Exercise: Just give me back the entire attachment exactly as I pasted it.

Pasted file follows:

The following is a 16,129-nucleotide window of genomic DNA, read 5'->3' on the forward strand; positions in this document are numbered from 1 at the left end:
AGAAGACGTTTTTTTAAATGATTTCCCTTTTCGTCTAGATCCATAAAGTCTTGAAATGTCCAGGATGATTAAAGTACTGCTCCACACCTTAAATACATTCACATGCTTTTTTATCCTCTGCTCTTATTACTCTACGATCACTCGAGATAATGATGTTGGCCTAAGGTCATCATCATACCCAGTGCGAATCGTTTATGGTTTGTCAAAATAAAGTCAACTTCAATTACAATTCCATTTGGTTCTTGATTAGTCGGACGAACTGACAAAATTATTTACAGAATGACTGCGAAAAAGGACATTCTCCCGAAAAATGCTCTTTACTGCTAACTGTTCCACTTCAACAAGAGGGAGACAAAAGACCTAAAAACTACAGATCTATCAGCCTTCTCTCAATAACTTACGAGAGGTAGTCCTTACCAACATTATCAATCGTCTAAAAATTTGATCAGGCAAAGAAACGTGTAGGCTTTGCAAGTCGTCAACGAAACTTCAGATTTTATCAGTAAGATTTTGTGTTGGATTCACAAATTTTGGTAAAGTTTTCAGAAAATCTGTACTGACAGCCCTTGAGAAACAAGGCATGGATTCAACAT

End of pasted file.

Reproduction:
The following is a 16,129-nucleotide window of genomic DNA, read 5'->3' on the forward strand; positions in this document are numbered from 1 at the left end:
AGAAGACGTTTTTTTAAATGATTTCCCTTTTCGTCTAGATCCATAAAGTCTTGAAATGTCCAGGATGATTAAAGTACTGCTCCACACCTTAAATACATTCACATGCTTTTTTATCCTCTGCTCTTATTACTCTACGATCACTCGAGATAATGATGTTGGCCTAAGGTCATCATCATACCCAGTGCGAATCGTTTATGGTTTGTCAAAATAAAGTCAACTTCAATTACAATTCCATTTGGTTCTTGATTAGTCGGACGAACTGACAAAATTATTTACAGAATGACTGCGAAAAAGGACATTCTCCCGAAAAATGCTCTTTACTGCTAACTGTTCCACTTCAACAAGAGGGAGACAAAAGACCTAAAAACTACAGATCTATCAGCCTTCTCTCAATAACTTACGAGAGGTAGTCCTTACCAACATTATCAATCGTCTAAAAATTTGATCAGGCAAAGAAACGTGTAGGCTTTGCAAGTCGTCAACGAAACTTCAGATTTTATCAGTAAGATTTTGTGTTGGATTCACAAATTTTGGTAAAGTTTTCAGAAAATCTGTACTGACAGCCCTTGAGAAACAAGGCATGGATTCAACAT